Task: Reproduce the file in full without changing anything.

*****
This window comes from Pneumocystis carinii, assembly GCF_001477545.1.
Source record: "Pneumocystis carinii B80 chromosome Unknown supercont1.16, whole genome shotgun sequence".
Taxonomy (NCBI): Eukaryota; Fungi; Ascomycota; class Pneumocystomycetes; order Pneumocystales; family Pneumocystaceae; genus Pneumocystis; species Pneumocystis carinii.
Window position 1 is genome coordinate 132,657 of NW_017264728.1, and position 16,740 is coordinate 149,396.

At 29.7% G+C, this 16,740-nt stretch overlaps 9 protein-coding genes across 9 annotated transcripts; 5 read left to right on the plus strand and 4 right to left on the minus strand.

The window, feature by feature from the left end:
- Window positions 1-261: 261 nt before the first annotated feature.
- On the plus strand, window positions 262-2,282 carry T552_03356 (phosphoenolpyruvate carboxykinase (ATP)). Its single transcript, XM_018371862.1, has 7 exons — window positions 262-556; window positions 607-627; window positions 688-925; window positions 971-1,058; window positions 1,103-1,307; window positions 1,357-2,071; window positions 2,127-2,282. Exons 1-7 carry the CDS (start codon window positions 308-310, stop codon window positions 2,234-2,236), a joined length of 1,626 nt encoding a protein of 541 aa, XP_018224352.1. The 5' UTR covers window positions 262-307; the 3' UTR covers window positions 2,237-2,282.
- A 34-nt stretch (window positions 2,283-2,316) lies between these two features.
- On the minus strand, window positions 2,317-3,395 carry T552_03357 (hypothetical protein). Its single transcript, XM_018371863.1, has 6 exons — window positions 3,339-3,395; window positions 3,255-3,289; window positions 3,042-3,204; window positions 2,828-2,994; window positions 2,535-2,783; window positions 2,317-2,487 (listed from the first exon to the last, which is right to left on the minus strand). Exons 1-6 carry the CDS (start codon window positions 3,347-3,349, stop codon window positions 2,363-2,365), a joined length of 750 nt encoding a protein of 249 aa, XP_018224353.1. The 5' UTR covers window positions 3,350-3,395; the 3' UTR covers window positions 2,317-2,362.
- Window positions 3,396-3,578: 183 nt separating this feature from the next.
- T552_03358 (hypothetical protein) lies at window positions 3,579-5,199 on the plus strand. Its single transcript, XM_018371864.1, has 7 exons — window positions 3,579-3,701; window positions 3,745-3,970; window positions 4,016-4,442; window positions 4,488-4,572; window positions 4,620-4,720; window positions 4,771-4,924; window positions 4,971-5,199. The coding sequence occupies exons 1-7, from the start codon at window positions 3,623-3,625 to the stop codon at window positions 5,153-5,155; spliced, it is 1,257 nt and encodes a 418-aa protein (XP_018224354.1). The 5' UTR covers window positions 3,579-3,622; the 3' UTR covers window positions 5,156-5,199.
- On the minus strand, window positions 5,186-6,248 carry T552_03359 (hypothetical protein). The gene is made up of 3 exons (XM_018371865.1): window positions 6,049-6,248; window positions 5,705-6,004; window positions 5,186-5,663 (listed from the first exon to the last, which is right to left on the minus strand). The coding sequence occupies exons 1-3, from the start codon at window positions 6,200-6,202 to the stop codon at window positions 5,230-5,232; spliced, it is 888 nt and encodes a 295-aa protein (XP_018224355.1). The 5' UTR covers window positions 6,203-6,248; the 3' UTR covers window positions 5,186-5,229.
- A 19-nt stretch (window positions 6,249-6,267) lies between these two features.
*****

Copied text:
This window comes from Pneumocystis carinii, assembly GCF_001477545.1.
Source record: "Pneumocystis carinii B80 chromosome Unknown supercont1.16, whole genome shotgun sequence".
Taxonomy (NCBI): Eukaryota; Fungi; Ascomycota; class Pneumocystomycetes; order Pneumocystales; family Pneumocystaceae; genus Pneumocystis; species Pneumocystis carinii.
Window position 1 is genome coordinate 132,657 of NW_017264728.1, and position 16,740 is coordinate 149,396.

At 29.7% G+C, this 16,740-nt stretch overlaps 9 protein-coding genes across 9 annotated transcripts; 5 read left to right on the plus strand and 4 right to left on the minus strand.

The window, feature by feature from the left end:
- Window positions 1-261: 261 nt before the first annotated feature.
- On the plus strand, window positions 262-2,282 carry T552_03356 (phosphoenolpyruvate carboxykinase (ATP)). Its single transcript, XM_018371862.1, has 7 exons — window positions 262-556; window positions 607-627; window positions 688-925; window positions 971-1,058; window positions 1,103-1,307; window positions 1,357-2,071; window positions 2,127-2,282. Exons 1-7 carry the CDS (start codon window positions 308-310, stop codon window positions 2,234-2,236), a joined length of 1,626 nt encoding a protein of 541 aa, XP_018224352.1. The 5' UTR covers window positions 262-307; the 3' UTR covers window positions 2,237-2,282.
- A 34-nt stretch (window positions 2,283-2,316) lies between these two features.
- On the minus strand, window positions 2,317-3,395 carry T552_03357 (hypothetical protein). Its single transcript, XM_018371863.1, has 6 exons — window positions 3,339-3,395; window positions 3,255-3,289; window positions 3,042-3,204; window positions 2,828-2,994; window positions 2,535-2,783; window positions 2,317-2,487 (listed from the first exon to the last, which is right to left on the minus strand). Exons 1-6 carry the CDS (start codon window positions 3,347-3,349, stop codon window positions 2,363-2,365), a joined length of 750 nt encoding a protein of 249 aa, XP_018224353.1. The 5' UTR covers window positions 3,350-3,395; the 3' UTR covers window positions 2,317-2,362.
- Window positions 3,396-3,578: 183 nt separating this feature from the next.
- T552_03358 (hypothetical protein) lies at window positions 3,579-5,199 on the plus strand. Its single transcript, XM_018371864.1, has 7 exons — window positions 3,579-3,701; window positions 3,745-3,970; window positions 4,016-4,442; window positions 4,488-4,572; window positions 4,620-4,720; window positions 4,771-4,924; window positions 4,971-5,199. The coding sequence occupies exons 1-7, from the start codon at window positions 3,623-3,625 to the stop codon at window positions 5,153-5,155; spliced, it is 1,257 nt and encodes a 418-aa protein (XP_018224354.1). The 5' UTR covers window positions 3,579-3,622; the 3' UTR covers window positions 5,156-5,199.
- On the minus strand, window positions 5,186-6,248 carry T552_03359 (hypothetical protein). The gene is made up of 3 exons (XM_018371865.1): window positions 6,049-6,248; window positions 5,705-6,004; window positions 5,186-5,663 (listed from the first exon to the last, which is right to left on the minus strand). The coding sequence occupies exons 1-3, from the start codon at window positions 6,200-6,202 to the stop codon at window positions 5,230-5,232; spliced, it is 888 nt and encodes a 295-aa protein (XP_018224355.1). The 5' UTR covers window positions 6,203-6,248; the 3' UTR covers window positions 5,186-5,229.
- A 19-nt stretch (window positions 6,249-6,267) lies between these two features.